State Budget Maintains Liberty Defense Project, Free Legal Help For Immigrants

(Photo/Marc A. Hermann/MTA New York City Transit)

The passage of the New York State budget for fiscal year 2019 marked some losses for the immigrant community, but also significant wins including the continuation of the $10 million Liberty Defense Project, which has previously assisted Long Island groups.

The Liberty Defense Project is a public-private legal defense fund to ensure that all immigrants, regardless of their status, can access free legal representation. When it was launched last year, funding was provided to Long Island community-based organizations and legal service providers, including SEPA Mujer and CARECEN.

“At a time when New York State’s 4.4 million immigrants are under daily attack by the Trump administration, our governor and legislature need to step up to the challenge,” said Steven Choi, executive director of the New York Immigration Coalition (NYIC).

“The state’s $10 million reinvestment for the Liberty Defense Project was an important step.  While community needs remain immense, particularly upstate, it is critical that providers continue to roll out the legal services and outreach efforts so that New York’s immigrants are protected from deportation. We thank the governor, the assembly, and the Independent Democratic Conference for helping ensure this continuity.”

Budget wins related to immigration include:

  • $500,000 increase in Adult Literacy Education funding to support English language learning and adult education classes, but this investment falls critically short of the necessary amount to curb immediate classroom impact from federal funding changes.
  • $10 million for the Liberty Defense Project, which is important to continue, but still needs more to cover statewide immigrant legal services, especially in upstate communities.*
  • $30 million to support safety net and rural hospitals across the state.
  • A temporary workgroup on Disproportionate Share Hospitals (DSH) and indigent care (many who need indigent care are low income, people of color, and immigrants) to study funding streams moving forward.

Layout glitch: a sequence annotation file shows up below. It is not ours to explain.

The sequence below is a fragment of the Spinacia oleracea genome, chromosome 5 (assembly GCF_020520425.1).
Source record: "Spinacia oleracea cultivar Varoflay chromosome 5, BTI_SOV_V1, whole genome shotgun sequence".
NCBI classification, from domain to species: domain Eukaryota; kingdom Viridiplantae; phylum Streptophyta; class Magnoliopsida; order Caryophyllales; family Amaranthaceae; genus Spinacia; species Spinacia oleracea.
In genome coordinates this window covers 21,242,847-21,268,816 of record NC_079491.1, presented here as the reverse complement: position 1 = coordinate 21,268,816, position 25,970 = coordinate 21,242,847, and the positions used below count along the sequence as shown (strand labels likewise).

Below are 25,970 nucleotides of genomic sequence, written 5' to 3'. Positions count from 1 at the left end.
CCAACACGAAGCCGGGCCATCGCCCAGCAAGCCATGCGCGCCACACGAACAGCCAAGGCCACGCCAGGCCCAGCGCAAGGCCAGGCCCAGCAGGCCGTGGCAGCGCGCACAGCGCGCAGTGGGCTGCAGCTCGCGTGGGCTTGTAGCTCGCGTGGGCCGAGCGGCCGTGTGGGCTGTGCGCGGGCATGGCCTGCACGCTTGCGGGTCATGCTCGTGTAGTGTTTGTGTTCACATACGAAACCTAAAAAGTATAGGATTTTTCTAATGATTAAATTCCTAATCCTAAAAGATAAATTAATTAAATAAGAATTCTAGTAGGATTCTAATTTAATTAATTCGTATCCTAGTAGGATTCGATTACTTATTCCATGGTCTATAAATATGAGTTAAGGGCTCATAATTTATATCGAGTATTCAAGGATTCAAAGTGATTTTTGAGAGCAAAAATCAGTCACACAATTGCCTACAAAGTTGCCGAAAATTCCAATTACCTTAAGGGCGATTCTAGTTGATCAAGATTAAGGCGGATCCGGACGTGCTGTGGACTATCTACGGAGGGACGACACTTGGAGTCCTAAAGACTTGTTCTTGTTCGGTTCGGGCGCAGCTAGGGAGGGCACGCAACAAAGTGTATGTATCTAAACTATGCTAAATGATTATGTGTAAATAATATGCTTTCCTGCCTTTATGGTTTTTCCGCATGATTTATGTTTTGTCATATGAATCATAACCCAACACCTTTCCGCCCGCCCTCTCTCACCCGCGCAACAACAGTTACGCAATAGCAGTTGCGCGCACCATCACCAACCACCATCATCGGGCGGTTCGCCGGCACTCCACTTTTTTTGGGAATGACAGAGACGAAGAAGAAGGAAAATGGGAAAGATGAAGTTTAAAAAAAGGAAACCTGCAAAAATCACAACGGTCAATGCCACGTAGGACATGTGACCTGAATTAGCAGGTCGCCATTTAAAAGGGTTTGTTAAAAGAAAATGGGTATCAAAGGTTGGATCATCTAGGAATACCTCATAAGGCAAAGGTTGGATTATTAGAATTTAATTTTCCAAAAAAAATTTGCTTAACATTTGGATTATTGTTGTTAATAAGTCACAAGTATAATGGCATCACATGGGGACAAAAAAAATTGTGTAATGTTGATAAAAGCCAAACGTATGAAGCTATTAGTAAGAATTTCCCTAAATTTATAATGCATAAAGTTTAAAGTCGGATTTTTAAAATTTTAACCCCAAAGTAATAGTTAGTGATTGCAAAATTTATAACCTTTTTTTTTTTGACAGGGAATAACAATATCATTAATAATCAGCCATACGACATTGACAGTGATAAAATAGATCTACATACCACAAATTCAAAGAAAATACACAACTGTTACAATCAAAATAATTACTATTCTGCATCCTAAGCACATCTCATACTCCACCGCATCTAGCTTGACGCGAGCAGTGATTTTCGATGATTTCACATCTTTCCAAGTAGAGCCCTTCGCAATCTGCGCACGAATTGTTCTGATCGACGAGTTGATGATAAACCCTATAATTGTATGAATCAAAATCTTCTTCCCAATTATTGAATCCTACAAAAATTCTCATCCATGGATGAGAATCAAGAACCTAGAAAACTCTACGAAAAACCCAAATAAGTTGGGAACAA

• $2 million to support refugee resettlement providers in New York State.
  • Creation of a Census commission for 2020; despite having no funding through the Budget, this commission will be critical with federal threats to a fair and accurate count that would hurt all New Yorkers.
  • $175 million to support a new approach to workforce investments that will leverage strategic regional efforts to meet businesses’ short-term workforce needs, improve regional talent pipelines (including immigrant and refugee workers), expand apprenticeships, and address the long-term needs of expanding industries.

Losses include:

  • The Dream Act failed by 4 votes when it was added as a hostile amendment. Undocumented youth continue to be excluded from New York’s Excelsior Program, which provides four years of fully-covered college tuition at SUNY or CUNY.
  • The State again failed to ensure that all young people have access to health care by declining to expand Child Health Plus to age 29 .
  • The State failed to protect health insurance coverage for New Yorkers losing Temporary Protected Status because of federal moves to end the program.
  • The State legislature and governor failed to expand our participatory democracy by excluding early voting, campaign finance reform, board of election reform, and closing the LLC loophole.